I am working on a project where there is a datepicker field. Users are not allow to choose past dates(only current and future dates allow). Right now we have two options to design this, which is either to :

  1. Disable past dates from the datepicker
  2. Allow user to choose past dates and display error message if user choose past date

Which option should I choose and what are the supporting reasons? Need concrete reasoning to convince other team members.

Any advice, help or article related would be a great help. Thanks in advance!

  • 2
    Can users copypaste into the datepicker field or do they have to use the 'calendar'?
    – Zikato
    Commented Sep 7, 2016 at 8:55
  • 8
    <input type="date" min="2016-09-07" /> seems just fine to me - the browser will show a calendar using native UI (which is very important on mobile devices) and handles validation for you. Commented Sep 7, 2016 at 14:08

5 Answers 5


1 is the better option as you are not making the user do a set of actions that would lead to error message. It's better to avoid the chance of an error occurring rather than let the user do the error and agitate the user that they did something wrong.

you could disable the dates and show a tool tip if the user tries to select the disabled dates



As others have said, it's better to disable past dates to minimise the risk of bad data, however you should also factor in that sometimes things don't work as expected and still validate the data.

If you just blindly accepted the input, what would happen if the user found a way of entering a date in the past? If they find a bug and exploit it, then you don't check for the validity or let them know they have done something wrong, they will probably do it again in the future and not know they shouldn't be.

In a nutshell:

  • Restrict the range in the date picker to visually discourage them from using past or invalid dates
  • Always check their input and let them know if they have done something wrong.
  • 8
    People use the internet around midnight, or finish a task the next day - no need to 'find and exploit bugs'.
    – Sanchises
    Commented Sep 7, 2016 at 9:57
  • @sanchises very true. Never thought about something as simple as a date change-over.
    – gabe3886
    Commented Sep 7, 2016 at 10:02
  • 4
    @sanchises I think that we should not let people use the internet around midnight, they cannot be up to any good then. And finishing a task the next day is right out.
    – user67695
    Commented Sep 7, 2016 at 14:02
  • 1
    Obligatory don't forget to validate server side as well.
    – DasBeasto
    Commented Sep 7, 2016 at 17:46

Option 1 is much better than option 2 because:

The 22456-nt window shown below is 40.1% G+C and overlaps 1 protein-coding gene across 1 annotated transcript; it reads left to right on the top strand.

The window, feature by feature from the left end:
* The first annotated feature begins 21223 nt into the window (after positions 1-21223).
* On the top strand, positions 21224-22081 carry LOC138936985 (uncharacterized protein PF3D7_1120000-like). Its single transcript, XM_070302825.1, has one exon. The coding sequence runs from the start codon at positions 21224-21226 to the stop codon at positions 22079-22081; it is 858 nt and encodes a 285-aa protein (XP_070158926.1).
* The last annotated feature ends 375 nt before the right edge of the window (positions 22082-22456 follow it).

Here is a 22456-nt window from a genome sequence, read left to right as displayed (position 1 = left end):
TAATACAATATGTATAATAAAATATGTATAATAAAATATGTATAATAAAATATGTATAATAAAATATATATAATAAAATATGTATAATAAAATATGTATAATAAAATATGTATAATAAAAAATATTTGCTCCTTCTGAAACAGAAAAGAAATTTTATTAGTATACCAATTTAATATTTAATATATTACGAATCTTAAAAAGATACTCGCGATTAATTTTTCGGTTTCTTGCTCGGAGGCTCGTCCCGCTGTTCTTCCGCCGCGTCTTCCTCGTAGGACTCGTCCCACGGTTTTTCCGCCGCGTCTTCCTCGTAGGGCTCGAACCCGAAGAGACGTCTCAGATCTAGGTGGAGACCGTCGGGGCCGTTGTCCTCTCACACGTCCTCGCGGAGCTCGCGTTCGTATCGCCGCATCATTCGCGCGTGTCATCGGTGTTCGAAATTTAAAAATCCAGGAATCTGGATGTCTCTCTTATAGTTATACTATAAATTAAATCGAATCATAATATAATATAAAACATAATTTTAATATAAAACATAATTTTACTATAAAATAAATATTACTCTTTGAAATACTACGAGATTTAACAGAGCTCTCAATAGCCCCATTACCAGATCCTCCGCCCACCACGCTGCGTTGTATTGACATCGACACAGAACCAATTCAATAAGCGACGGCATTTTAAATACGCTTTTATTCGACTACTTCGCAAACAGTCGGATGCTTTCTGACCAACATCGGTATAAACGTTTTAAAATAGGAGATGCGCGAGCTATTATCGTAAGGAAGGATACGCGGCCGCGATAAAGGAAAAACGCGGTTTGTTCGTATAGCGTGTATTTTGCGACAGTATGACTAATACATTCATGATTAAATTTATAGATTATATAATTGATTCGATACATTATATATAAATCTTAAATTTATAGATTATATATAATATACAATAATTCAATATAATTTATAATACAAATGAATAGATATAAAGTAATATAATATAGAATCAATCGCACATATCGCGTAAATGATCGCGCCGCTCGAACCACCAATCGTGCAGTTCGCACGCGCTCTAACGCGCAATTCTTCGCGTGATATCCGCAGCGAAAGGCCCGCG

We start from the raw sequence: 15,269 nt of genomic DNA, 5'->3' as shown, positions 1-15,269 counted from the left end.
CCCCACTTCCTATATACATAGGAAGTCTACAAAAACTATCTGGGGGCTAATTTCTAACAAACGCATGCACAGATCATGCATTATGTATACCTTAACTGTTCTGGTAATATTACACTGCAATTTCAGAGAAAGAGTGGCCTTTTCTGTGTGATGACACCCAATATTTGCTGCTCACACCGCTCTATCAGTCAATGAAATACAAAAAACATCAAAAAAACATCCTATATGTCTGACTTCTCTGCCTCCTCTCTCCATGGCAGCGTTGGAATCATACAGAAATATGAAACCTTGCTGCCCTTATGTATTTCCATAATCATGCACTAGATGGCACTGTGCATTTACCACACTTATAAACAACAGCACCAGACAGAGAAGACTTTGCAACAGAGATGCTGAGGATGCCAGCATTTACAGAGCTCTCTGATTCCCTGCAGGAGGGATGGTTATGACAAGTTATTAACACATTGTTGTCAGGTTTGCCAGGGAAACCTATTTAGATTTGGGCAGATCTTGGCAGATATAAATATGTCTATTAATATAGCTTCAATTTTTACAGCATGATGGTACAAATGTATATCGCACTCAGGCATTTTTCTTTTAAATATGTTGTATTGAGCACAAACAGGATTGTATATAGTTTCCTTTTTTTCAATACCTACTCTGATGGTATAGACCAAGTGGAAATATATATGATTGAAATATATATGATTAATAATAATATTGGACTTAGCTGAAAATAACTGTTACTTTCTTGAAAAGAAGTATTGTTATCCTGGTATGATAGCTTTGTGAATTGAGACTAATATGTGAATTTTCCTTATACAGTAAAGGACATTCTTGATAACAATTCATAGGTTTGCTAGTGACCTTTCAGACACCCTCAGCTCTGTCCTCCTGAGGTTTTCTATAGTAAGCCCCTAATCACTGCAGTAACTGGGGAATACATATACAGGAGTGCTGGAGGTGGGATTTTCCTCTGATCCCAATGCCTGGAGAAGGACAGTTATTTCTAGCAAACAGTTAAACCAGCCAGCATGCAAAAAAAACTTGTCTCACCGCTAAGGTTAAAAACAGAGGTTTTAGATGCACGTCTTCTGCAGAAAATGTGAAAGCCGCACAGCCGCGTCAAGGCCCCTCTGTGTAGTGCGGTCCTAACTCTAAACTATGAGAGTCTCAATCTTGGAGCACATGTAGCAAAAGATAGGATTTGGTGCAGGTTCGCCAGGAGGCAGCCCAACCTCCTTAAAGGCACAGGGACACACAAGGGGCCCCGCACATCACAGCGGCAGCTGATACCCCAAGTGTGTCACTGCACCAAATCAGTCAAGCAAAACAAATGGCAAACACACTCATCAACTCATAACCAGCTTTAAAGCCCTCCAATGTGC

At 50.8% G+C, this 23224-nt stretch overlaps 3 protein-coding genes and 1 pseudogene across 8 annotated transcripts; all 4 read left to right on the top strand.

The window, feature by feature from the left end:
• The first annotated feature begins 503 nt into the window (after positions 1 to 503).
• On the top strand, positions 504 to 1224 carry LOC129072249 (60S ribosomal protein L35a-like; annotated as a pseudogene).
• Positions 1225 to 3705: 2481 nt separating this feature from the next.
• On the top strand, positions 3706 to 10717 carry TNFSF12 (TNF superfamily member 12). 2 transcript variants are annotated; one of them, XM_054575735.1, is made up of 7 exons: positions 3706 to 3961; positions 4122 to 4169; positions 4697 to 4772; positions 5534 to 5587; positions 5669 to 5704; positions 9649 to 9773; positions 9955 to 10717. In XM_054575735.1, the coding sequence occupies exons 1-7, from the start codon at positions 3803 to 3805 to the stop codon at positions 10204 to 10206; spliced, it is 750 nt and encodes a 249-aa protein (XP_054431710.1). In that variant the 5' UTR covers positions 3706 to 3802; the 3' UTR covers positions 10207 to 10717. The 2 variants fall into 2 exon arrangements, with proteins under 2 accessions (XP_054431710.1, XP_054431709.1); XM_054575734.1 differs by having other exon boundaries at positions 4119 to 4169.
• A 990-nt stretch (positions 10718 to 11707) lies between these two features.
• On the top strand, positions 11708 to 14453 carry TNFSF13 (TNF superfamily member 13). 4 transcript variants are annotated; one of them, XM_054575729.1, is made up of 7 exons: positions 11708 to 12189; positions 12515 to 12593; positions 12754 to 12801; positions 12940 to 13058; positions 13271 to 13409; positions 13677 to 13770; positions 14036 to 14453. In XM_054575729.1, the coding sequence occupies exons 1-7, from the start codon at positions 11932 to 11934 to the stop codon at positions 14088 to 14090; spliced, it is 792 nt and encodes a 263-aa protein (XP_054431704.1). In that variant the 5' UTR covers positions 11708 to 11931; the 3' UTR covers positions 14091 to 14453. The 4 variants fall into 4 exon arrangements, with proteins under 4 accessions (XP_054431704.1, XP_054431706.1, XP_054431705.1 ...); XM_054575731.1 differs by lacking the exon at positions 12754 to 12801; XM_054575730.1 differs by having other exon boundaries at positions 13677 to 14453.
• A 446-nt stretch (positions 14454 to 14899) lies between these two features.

• It provides visual cue that the past dates cannot be selected. Consequently, it prevents errors (selecting past date) from being made. It's error free.

  • Showing an error message has high interaction cost - if a user selects wrong date, an error message will appear. This makes the user to read, and comprehend the message, which takes cognitive resources. After that he has to click to close the message, again that 1 unnecessary click that could be avoided. Compared to just disabling the past dates where the user might not click at all because the fields are disabled.

Basically you can say that closing an error message requires more cognitive resources (cognitive load) than constraining the options of the user. And that is in compliance with the usability heuristic to minimize short-term memory load of users.


Both... And...
There might be a use case where some users are able to select dates in the past, based on higher authority, or performing necessary maintenance. So, whatever controls that ability should control all ways of entering data, and allow for both situations to coexist.

Programming in limitations usually means that you have to program them out later. Try to make everything data-driven and configurable to the greatest extent possible. Then you can change something in one place and it applies everywhere. (No advice for you on how to make your brain that clever.)


Prevent errors wherever possible

Jakob Nielsen said it well in his 10 Heuristics for UI Design:

Error prevention

Even better than good error messages is a careful design which prevents a problem from occurring in the first place. Either eliminate error-prone conditions or check for them and present users with a confirmation option before they commit to the action.

The goal of your design is to make errors an edge case. They will happen, but you want it to be a rare occurrence.

As someone else here noted, it's good to support native calendar widgets on mobile in most cases. But if you design your own (which you'll want on desktop), make the limitation clear. You may even need some kind of hint in the UI explaining why there are no past dates.

Errors will happen

As I said above, you often can't avoid errors entirely with any component. For example, does your system append parameters to the URL to specify the date range? That's a good thing for sharing views with others, but what if the URL is followed later and the range has become invalid?

You need well-crafted error messages that are succinct enough that users won't just ignore them (how fast do you hit esc?) but descriptive enough that they know exactly what to do next.

  • @nocomprende point taken. "Impossible" is impossible, but there's probably a better word. Commented Sep 8, 2016 at 14:49
  • The Impossible Dream: "a perfect UI is certain because it is impossible."
    – user67695
    Commented Sep 8, 2016 at 14:59

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